I certainly have lots of fabric leftovers so this should be  pretty low-cost venture!
I have prepared a pictorial step by step on how I made a basic fabric gift bag:

1. cut some rectangles of festive fabric to use as the outside of the bag.  You  can piece them to make your scraps larger or to make the bag prettier.
 2. cut a lining rectangle the same size as the outer fabric.  The lining can be another patterned fabric, or you can just use muslin.
 3.  If you want a padded bag, cut an additional rectangle of batting.  If you just want it a bit thicker, you can use a piece of flannel.  Or, you might just want to stick with using the 2 fabric layers.
 4. If you want to use some of your festive embellishment ribbons, get them out to have close at hand.
 5.  If you want to decorate the outside of the bag, do it now.  In this example, I am using a piece of flannel as interior batting for the bag and some ribbon for trim.  I sewed the trim to the outside of the bag and the flannel batting to help stabilize these 2 layers.  If you want to do any other decoration, do it now.
 6.  Fold the rectangles of outside fabric and lining in half vertically and sew seams up the sides.  (At his point they are looking like little pillow cases!)
NB!  Leave an opening 3 or 4 inches,  in one side seam of the Lining fabric.  I forgot to do this in the lining photo here, and had to un-pick part of the seam later.
 7. If you want a flat bag, skip this step.
If you want a "boxed" bottom to your bag, pull the corner of the bag so that the side seam is perpendicular to the bottom, and sew a seam across the point.  The farther in that you sew the seam determines the width of the base of the bag.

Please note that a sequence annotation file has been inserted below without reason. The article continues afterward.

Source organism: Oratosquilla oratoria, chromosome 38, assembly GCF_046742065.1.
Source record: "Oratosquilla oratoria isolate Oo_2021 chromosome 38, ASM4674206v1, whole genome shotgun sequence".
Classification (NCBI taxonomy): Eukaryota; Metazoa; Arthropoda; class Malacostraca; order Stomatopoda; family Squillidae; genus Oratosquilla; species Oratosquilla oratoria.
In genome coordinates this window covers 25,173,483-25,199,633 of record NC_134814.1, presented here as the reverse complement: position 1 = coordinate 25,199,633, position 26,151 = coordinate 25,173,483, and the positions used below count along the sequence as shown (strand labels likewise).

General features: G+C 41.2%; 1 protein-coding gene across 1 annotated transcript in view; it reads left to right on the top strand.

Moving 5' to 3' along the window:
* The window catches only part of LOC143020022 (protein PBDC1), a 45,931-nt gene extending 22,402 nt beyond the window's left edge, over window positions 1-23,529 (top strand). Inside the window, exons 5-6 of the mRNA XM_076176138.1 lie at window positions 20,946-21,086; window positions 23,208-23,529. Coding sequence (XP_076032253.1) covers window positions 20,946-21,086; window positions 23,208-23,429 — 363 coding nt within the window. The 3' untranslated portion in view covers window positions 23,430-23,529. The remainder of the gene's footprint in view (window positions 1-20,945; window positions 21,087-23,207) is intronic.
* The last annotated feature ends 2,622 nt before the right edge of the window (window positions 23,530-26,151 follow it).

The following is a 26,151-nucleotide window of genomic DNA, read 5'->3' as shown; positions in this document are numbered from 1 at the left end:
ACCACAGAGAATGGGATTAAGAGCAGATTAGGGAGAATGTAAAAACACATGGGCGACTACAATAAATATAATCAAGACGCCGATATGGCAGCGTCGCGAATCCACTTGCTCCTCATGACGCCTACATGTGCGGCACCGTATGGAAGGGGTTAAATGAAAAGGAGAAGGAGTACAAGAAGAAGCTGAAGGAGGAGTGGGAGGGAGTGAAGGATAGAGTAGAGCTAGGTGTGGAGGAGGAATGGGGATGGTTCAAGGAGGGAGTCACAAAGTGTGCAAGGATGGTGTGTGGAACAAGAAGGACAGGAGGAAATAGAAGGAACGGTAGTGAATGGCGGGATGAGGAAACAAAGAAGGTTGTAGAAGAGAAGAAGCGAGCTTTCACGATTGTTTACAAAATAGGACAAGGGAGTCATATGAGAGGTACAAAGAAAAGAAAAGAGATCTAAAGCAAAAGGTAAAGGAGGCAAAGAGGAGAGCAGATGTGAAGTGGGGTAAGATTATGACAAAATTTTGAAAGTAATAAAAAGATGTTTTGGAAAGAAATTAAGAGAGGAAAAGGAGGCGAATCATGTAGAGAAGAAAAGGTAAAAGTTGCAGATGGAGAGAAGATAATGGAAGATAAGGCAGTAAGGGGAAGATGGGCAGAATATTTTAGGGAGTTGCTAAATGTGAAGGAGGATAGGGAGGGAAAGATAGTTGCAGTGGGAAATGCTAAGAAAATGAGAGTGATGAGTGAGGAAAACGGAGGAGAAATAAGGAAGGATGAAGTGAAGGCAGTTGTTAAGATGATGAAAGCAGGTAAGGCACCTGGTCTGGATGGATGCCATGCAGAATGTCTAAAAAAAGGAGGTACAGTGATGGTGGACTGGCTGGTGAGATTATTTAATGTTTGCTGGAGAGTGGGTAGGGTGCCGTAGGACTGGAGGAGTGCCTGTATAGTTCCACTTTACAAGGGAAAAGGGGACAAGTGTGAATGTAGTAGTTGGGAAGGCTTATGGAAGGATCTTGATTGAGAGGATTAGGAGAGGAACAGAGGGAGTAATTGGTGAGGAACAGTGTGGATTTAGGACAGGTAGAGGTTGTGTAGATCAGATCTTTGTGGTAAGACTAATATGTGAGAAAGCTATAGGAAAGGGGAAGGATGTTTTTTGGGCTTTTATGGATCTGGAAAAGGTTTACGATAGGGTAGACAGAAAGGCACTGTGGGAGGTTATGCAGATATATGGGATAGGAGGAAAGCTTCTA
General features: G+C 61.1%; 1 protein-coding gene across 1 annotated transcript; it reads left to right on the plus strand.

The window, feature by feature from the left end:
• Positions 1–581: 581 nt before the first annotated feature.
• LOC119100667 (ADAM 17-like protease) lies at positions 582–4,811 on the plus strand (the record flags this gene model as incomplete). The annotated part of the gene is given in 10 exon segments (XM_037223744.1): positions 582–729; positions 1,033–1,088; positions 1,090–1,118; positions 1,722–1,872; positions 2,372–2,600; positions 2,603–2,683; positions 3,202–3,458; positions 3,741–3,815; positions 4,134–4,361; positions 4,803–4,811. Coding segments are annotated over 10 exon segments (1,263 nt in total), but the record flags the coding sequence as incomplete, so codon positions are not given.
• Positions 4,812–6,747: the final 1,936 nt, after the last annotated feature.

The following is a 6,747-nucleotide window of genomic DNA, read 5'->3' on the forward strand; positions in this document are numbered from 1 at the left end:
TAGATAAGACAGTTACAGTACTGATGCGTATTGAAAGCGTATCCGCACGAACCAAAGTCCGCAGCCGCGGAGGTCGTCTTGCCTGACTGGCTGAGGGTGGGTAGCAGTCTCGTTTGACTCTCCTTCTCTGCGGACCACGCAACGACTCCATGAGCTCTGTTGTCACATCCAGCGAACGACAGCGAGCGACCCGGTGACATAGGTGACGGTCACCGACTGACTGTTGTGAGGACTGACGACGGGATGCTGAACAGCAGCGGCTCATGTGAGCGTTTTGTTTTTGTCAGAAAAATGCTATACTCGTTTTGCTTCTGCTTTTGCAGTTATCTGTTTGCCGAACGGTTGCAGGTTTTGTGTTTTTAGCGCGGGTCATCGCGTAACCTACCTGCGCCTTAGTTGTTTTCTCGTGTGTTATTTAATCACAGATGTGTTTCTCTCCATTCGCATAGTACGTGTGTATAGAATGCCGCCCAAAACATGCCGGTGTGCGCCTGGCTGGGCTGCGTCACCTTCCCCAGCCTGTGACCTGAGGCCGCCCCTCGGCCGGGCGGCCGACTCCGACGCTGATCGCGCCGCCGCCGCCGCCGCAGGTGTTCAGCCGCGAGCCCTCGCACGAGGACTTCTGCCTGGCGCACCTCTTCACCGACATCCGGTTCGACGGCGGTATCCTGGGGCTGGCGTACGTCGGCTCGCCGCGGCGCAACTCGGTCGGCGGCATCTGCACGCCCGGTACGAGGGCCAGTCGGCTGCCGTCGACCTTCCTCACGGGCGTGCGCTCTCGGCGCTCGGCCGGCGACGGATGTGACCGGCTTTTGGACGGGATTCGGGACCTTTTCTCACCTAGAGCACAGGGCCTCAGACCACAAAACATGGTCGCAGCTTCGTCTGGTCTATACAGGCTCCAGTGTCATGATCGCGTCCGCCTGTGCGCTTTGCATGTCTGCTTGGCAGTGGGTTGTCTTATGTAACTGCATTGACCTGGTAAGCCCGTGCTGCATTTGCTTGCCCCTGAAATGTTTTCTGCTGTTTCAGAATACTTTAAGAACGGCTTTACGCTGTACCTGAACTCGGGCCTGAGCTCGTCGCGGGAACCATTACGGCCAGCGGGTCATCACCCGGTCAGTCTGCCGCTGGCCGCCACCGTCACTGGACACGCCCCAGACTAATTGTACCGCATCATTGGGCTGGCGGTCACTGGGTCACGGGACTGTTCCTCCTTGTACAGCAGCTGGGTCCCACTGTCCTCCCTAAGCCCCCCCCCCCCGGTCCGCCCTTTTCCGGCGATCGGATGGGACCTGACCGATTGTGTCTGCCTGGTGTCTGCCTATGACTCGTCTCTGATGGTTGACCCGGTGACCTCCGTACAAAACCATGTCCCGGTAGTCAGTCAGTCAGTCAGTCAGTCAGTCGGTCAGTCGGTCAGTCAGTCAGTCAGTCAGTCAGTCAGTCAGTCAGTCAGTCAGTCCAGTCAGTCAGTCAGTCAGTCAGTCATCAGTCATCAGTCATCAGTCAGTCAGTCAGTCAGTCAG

sew these seams on both the lining and the outside.  Make them the same size.  Back-stitch the seam ends.
 trim away the extra fabric
8. Turn the lining right side out.  (Now you can see the opening in the side seam!
 9. Tuck the lining into the outside of the bag, matching the side seams. Pin.
 10.  Sew a the bag outside to the lining all the way around the top edge.
 11. pull out the lining from the bag and then reach through the opening and turn the whole thing right side out.
 12.  Push the corners of the base out nicely.  Sew the gap in the lining closed.  I just do this by machine since it won't show.  I don't know where my photo of this step went to.

13. Top-stitch around the top edge of the bag to keep the lining in place.
 14.  This bag was the right size for a wine bottle, so I tacked on an extra bit of ribbon to use as a closure.
 15. The full bag!
 16.  My assortment of gift bags:  in addition to the one show above, I made a flat one, a tall one that can fold over to close, and 2 shorter ones with boxed bottoms. 
 this one has a velcro closure.  It is quite difficult to machine stitch through velcro.
 this one has a magnetic snap closure.  a bit deluxe, but I had it on hand.  I would have like to have used some regular sew-on snaps, but didn't have any.
 I sewed a felt decoration to the flap to cover where the snap is.  This bag also features a flap variation that I found in an Art to Heart book called "12 Days of Christmas"
There are all sorts of variations and decorative things that you could do!!! Just have fun and use your imagination!  And enjoy thinking about what to put in them!